Monday, March 9, 2015

What Type of Seed Was That?

As the winter weather seems to be breaking it is once again 
time to begin garden planning.  I am not yet set up to start seeds 
indoors so I seed directly in the ground or purchase starts for
those plants that need a head start.  I find that seeds my heirloom
seeds will last several years but I have to be careful to keep them 
labeled properly so I plant them in the proper place.

You just never know what might pop up where you least expect it!

Seriously though, we have hopefully seen the last of our snow.  We
enjoyed sitting outside without coats this weekend although the ground
has become a sloppy mess.   I'm pretty excited to see how the
blackberries and elderberry plant did over the winter and need to 
find a Wyldwood elderberry to pair with my current plant.

Pretty soon I'll be able to work in the garden
and post about how I am fighting squash bugs while complaining 
that the weather is too hot! 

For now it's off to work.


Catawissa Gazetteer said...

And complain you will! It seems there are only about 2-3 weeks out of the entire year that get the Kathy Seal of Approval.

Sunnybrook Farm said...

You need a larger litter box.
It needs to dry for a few weeks here before I can get in the garden, I don't think the ground has dried since late last summer.

Kathy Felsted Usher said...

LOL, yes. I have a very tiny window of comfort.

Powell River Books said...

Can't you tell, that's catnip growing in your pot. Like you, I plant seeds directly in the soil or buy starts for things like tomatoes and peppers. I don't need that many of each kind of plant with just the two of us, so it is easier than trying to do starts when we travel so much in the winter and early spring. Next week I'm going to work up my beds with some fresh fertilizer. Then it can rest for a month before I plant my seeds. - Margy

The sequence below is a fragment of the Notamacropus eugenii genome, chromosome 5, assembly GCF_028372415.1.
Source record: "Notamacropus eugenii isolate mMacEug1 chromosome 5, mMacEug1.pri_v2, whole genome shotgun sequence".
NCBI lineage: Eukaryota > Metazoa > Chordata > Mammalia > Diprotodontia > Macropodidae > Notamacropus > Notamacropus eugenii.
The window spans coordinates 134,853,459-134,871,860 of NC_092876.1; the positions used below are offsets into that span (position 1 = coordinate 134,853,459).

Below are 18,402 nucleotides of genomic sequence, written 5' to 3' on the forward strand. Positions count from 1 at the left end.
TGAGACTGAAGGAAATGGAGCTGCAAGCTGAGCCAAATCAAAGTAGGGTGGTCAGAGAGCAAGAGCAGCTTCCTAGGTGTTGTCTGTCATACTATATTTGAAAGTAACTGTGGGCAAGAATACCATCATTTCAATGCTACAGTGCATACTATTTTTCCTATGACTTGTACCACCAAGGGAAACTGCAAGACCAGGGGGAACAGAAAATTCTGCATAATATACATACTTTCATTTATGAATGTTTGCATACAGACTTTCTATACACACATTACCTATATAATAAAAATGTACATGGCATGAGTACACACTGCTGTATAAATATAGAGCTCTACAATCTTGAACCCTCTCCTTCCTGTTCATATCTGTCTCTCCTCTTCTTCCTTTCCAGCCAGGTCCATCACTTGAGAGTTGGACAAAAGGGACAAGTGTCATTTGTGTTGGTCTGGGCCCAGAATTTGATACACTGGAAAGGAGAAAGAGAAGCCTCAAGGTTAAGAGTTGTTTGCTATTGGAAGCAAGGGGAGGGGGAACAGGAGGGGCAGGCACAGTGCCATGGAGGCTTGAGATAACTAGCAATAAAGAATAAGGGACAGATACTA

Kathy Felsted Usher said...

We will be working on improving our side garden beds where we grow the lettuces, radish, kale, collards, etc. I keep that close to the house next to the potato tower. It's funny, we do have some catnip growing next to the rose bush by our porch but unless I tear off some leaves and crush it, the outdoor cats don't notice. Our indoor cats used to be able to smell it a mile away.

Harry Flashman said...

Our cats love those big planting pots in summer, because the dirt is cool and moist.

I am going to plant corn and beans, and maybe potatoes. That's enough for a first serious attempt at gardening I think.

Catawissa Gazetteer said...

Harry, I'm sure that the raccoons will be gracious enough to thank you for the corn after they eat it on the night before the day you were planning on harvesting it. Not only eat it but lay waste to every last piece and parcel of it!

You can never have a strong enough fence or a mean enough dog. Sooner or later we're going to have to get a guard dog to live outside and watch the garden and chickens.